Above: Dian Nanansingh with her son Dinel at their Mayaro home. Makeup by Shenelle Escayg, photographs by Mark Lyndersay.

It was several months into our marriage when my husband, Jagan and I learnt that I was pregnant, and we were very excited, despite our financial struggles. The announcement of my pregnancy to our family and friends created much joyous buzz as this grandchild would be the first to carry the family’s name.

Conceived out of mutual love, we anticipated our little bundle, our gift from God. The lack of the privilege of an ultrasound in 1986 meant we would be afforded the element of surprise. However, we never anticipated anything but a healthy, bouncing baby.

Delivery came on time nine months later. All seemed well, until after two hours of labour, the arduous task of pushing grew tiresome, my energy waned, and I begged “Please help me!” After what seemed like forever, a faint cry was heard, there were a few slaps of the baby’s buttocks, a healthier, stronger cry was expelled. I was relieved; the nurse lifted him saying, “You’ve got a boy!” He was my bundle of joy and I couldn’t wait to hold him in my arms.

It was not until afternoon visiting time that I would finally be given that opportunity, however I was told, “Your baby isn’t well and so we will have to take him back after visiting.” I asked no questions despite my confusion as I wanted only to have this moment. In retrospect, maybe I wasn’t knowledgeable enough, I was young and inexperienced, possibly even naïve and afraid. He simply, instantaneously became the love of my life, such a joy to behold, to breastfeed as we bonded for the first time!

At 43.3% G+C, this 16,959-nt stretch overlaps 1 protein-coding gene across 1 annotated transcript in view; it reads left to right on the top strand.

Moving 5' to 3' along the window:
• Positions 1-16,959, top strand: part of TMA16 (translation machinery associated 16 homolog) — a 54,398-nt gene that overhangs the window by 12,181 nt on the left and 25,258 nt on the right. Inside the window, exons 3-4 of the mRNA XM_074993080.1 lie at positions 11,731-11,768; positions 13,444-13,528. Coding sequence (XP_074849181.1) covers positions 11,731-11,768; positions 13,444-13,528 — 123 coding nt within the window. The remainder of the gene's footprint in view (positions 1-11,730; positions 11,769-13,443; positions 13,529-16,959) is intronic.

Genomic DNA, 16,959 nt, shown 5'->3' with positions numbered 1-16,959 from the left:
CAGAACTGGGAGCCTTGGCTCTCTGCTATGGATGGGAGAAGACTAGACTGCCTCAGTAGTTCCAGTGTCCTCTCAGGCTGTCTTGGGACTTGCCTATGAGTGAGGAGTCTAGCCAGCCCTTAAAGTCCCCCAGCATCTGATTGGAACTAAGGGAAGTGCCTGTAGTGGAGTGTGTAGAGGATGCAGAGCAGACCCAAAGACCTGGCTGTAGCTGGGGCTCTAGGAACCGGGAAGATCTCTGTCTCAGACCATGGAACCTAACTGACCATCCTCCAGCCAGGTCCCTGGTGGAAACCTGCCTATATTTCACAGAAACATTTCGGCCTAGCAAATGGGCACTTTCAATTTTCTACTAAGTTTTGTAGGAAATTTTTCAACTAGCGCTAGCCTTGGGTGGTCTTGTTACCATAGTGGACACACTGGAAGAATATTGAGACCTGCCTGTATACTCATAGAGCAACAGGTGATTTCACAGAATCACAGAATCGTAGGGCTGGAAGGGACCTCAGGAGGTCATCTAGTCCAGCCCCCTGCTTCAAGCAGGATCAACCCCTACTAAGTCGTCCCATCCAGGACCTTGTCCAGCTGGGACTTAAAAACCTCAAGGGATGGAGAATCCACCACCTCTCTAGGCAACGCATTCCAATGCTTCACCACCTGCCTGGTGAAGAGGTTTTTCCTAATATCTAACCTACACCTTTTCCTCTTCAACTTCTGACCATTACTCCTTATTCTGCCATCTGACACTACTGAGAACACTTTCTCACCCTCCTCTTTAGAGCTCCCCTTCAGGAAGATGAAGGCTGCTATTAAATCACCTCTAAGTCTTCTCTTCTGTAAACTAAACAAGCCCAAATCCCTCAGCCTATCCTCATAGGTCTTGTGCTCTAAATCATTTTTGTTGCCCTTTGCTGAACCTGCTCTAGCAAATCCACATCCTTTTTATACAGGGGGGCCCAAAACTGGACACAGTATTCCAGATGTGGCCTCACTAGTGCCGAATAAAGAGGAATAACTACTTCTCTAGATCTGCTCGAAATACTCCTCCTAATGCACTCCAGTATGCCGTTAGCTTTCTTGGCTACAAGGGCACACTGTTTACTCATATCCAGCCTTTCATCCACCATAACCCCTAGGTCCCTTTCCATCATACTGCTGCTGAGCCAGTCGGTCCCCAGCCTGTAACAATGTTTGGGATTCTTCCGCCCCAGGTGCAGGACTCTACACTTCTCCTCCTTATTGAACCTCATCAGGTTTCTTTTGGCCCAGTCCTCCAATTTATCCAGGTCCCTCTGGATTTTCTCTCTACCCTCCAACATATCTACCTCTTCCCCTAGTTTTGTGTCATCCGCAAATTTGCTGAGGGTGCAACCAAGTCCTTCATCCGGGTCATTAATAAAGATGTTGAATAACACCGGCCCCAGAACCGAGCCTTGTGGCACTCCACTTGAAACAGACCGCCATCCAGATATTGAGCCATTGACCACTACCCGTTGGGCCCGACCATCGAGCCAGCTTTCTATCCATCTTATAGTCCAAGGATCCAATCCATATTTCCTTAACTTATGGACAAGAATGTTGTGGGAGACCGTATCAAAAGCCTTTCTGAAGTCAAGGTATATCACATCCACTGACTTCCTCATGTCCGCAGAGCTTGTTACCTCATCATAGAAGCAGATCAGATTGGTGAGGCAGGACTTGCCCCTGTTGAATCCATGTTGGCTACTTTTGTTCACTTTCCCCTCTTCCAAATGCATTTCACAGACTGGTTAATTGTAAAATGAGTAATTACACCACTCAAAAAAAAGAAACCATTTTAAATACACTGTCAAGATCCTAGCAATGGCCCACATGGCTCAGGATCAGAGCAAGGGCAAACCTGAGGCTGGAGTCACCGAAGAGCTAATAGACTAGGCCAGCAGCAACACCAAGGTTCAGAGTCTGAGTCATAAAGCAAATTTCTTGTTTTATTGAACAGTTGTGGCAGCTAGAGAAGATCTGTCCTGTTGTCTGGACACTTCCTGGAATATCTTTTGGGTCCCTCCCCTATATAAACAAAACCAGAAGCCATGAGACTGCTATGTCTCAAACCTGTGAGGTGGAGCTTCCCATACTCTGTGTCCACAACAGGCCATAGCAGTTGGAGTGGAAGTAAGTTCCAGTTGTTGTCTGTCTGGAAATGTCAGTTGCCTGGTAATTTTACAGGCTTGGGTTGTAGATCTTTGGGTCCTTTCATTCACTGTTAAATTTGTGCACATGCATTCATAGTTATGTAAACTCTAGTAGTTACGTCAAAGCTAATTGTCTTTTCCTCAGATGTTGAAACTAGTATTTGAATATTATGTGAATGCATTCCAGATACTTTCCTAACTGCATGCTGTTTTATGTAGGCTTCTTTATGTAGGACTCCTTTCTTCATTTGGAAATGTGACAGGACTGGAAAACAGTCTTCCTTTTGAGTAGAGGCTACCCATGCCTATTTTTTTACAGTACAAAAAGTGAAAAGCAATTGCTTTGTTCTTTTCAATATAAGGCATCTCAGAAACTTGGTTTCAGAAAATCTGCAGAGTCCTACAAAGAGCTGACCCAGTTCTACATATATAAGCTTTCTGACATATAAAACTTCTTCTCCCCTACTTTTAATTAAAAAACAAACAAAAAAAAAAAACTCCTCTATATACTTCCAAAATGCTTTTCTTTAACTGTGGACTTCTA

My stay at the Sangre Grande Hospital lasted three days instead of the normal one-night stay. By the second day, my son was not feeding well, and he cried all night. I felt I was adjusting to this new life which I thought was normal, the bond between us growing as he slept peacefully on my chest.

By the third day, as doctor made her rounds, I grew anxious to go home, not understanding the full extent of his health issues. In my heart I believed my baby would be fine. I asked if we would be able to go home and we were both discharged. I was told to observe my son for blueness around his mouth and hands and to return to the clinic.

However, there was a quick turn of events which I was in no way prepared for nor could I comprehend in that moment. I dressed my son and myself and was eagerly awaiting my husband’s arrival to take us home when I noticed the changes I was told to look out for. The mother next to me also noted the changes and advised me to tell the nurses. Before I could do so, he was stretched out in my arms with eyes rolled around, eliciting a sudden scream from within me and drawing the attention of the nurse who immediately took him away.